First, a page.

Ramon E. Rivera
February 15, 2012
The U.S. Department of Labor recently issued a notice of proposed rulemaking to implement new statutory amendments to the Family and Medical Leave Act. The amendments, which date back to 2009, expand military family leave provisions and incorporate a special eligibility provision for airline flight crew employees.
As New York and New Jersey employers
should be aware, the FMLA entitles eligible employees of covered employers (all public agencies and private-sector employers who employ 50 or more employees) to take unpaid, job-protected leave for specified family and medical reasons.
As outlined by the DOL
, the major provisions of the proposed rulemaking include:
- The extension of military caregiver leave to eligible family members of covered veterans with a serious injury or illness;
- A flexible, three part definition for serious injury or illness of a veteran;
- The extension of military caregiver leave to cover serious injuries or illnesses that result from the aggravation during military service of a preexisting condition for both current service members and veterans;
- The extension of qualifying exigency leave to eligible family members of members of the Regular Armed Forces;
- Inclusion of a foreign deployment requirement for qualifying exigency leave for the deployment of all service members (National Guard, Reserves, Regular Armed Forces);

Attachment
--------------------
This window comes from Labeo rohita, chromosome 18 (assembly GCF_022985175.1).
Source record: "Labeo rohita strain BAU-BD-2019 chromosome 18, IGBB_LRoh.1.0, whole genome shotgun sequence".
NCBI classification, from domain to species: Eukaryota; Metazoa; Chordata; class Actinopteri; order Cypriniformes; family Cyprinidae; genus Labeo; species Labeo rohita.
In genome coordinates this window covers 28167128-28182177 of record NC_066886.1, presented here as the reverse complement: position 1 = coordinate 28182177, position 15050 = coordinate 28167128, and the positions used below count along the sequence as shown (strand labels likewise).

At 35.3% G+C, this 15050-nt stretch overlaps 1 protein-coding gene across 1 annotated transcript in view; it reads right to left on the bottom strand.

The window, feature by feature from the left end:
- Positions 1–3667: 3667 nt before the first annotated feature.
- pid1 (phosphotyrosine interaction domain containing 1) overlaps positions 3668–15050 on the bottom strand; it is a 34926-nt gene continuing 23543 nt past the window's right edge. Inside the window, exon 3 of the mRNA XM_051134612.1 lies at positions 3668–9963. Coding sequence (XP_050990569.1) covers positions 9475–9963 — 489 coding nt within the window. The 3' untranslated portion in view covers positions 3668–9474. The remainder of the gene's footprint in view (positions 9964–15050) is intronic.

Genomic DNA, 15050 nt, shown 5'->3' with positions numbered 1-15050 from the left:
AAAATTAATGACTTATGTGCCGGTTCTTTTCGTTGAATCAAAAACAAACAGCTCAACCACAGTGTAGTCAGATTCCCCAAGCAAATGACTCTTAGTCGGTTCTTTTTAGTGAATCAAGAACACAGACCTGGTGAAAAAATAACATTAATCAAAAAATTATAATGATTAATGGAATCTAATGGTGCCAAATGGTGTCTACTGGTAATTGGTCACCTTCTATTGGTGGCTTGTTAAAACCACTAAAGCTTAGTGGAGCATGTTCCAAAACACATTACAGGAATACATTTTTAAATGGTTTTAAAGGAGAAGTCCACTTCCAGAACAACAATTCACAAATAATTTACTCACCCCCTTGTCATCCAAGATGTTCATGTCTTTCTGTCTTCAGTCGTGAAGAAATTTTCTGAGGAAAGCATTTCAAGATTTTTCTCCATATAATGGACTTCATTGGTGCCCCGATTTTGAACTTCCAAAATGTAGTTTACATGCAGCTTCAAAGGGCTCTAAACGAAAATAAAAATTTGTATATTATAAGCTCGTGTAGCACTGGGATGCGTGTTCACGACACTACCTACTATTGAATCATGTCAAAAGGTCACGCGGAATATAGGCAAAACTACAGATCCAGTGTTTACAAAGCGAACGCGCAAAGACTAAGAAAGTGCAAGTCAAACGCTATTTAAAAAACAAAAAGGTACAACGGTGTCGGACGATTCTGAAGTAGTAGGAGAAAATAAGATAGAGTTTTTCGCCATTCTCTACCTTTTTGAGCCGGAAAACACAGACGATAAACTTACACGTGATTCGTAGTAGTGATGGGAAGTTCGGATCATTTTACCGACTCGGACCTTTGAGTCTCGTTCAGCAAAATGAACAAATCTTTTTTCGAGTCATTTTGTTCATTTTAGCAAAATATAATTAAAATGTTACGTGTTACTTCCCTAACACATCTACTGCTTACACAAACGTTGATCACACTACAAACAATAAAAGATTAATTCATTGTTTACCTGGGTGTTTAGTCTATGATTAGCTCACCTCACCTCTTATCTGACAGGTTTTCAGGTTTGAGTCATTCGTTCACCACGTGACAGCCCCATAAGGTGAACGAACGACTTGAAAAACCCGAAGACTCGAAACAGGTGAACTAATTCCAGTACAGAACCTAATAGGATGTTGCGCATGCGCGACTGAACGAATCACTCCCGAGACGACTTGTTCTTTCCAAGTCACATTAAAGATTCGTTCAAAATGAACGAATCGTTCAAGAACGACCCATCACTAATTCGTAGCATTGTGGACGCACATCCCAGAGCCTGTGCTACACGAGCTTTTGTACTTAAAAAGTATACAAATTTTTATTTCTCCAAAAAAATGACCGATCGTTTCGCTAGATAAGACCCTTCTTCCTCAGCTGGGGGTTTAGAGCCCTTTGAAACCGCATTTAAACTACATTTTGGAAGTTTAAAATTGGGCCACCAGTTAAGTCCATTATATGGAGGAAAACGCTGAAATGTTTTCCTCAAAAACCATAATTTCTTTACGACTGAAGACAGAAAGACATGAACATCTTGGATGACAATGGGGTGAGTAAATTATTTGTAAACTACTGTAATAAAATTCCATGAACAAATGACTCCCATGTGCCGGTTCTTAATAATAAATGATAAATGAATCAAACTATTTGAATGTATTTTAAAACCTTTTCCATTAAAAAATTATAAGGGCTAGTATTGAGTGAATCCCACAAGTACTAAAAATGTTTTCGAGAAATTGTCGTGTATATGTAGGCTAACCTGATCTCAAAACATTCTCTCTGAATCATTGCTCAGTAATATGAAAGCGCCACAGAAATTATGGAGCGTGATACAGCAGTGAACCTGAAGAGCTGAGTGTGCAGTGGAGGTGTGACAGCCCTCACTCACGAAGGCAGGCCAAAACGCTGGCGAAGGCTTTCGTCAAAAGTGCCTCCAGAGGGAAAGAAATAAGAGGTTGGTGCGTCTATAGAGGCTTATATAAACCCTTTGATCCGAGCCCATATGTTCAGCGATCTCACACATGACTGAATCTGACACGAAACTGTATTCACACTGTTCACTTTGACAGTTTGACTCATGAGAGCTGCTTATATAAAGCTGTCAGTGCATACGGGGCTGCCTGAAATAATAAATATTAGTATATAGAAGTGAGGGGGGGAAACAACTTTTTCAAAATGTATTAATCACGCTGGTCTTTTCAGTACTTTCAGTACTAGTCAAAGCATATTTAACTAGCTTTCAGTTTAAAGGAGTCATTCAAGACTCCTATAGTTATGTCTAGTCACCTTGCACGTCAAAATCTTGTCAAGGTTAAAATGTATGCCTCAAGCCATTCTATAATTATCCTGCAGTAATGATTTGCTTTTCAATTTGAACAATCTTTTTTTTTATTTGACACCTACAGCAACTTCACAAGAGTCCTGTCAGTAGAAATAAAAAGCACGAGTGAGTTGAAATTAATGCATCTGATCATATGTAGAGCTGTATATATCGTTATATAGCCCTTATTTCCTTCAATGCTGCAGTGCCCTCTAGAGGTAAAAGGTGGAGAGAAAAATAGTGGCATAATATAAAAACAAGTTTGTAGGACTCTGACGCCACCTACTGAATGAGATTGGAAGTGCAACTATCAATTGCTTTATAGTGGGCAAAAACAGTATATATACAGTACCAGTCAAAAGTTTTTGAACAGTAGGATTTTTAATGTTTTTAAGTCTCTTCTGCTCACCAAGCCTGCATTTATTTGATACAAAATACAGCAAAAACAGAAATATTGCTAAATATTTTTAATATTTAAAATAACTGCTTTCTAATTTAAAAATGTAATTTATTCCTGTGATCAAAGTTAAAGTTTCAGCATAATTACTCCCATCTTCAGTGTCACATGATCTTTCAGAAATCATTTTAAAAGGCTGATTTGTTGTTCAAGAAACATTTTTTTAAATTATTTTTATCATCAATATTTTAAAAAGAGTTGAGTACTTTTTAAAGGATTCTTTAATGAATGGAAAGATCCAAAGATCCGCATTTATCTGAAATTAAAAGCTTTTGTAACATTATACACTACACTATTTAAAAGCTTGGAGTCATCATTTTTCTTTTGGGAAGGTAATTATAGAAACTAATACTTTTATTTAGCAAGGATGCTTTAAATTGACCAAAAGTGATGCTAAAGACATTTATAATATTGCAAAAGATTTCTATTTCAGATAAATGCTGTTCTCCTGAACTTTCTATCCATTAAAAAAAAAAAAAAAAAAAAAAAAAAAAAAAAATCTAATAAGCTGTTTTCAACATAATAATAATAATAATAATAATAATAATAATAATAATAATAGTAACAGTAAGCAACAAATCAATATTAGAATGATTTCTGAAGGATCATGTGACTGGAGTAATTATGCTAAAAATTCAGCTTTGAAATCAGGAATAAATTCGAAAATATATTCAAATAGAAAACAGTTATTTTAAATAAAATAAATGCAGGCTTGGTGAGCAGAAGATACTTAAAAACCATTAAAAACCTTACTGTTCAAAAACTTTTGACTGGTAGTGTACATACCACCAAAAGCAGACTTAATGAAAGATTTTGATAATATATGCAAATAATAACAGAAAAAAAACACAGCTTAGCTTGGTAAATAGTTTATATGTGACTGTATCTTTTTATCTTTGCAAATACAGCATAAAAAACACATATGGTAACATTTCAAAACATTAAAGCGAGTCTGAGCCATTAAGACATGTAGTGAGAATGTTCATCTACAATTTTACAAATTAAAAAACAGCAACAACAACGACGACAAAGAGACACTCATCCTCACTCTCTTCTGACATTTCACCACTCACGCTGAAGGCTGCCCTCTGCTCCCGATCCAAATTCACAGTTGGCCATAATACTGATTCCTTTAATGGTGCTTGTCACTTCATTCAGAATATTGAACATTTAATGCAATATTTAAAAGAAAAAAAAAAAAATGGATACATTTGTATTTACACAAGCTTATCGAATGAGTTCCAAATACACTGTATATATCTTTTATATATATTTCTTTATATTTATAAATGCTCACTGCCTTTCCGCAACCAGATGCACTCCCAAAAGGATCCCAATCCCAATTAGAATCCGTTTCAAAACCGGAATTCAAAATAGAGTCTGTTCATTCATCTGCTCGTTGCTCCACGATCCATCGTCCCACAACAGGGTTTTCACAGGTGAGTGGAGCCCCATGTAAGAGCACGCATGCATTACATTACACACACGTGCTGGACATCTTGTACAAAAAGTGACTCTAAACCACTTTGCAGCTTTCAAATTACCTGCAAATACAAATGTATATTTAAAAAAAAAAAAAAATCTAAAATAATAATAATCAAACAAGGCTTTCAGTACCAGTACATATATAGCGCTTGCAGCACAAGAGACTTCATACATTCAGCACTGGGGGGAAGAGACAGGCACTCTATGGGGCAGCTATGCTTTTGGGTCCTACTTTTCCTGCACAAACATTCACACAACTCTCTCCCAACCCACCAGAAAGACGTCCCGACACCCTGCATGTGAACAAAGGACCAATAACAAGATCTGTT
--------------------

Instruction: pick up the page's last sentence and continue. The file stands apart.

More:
- The addition of a special hours of service eligibility requirement for airline flight crew employees; and
- The addition of specific provisions for calculating the amount of FMLA leave used by airline flight crew employees.
Of particular note, the proposed language would extend military caregiver leave to family members of veterans for up to five years after leaving the military. The FMLA currently only covers family members of “currently serving” service members.
In addition, the new rules expand the military family leave provisions of the FMLA by extending qualifying exigency leave to employees whose family members serve in the regular armed forces. Currently, the law only applies to families of National Guard members and reservists.
As the FMLA continues to evolve and expand, it often presents compliance problems for employers. Therefore, we encourage you contact our experienced New York and New Jersey employment attorneys
to find out how these new changes may impact your workplace.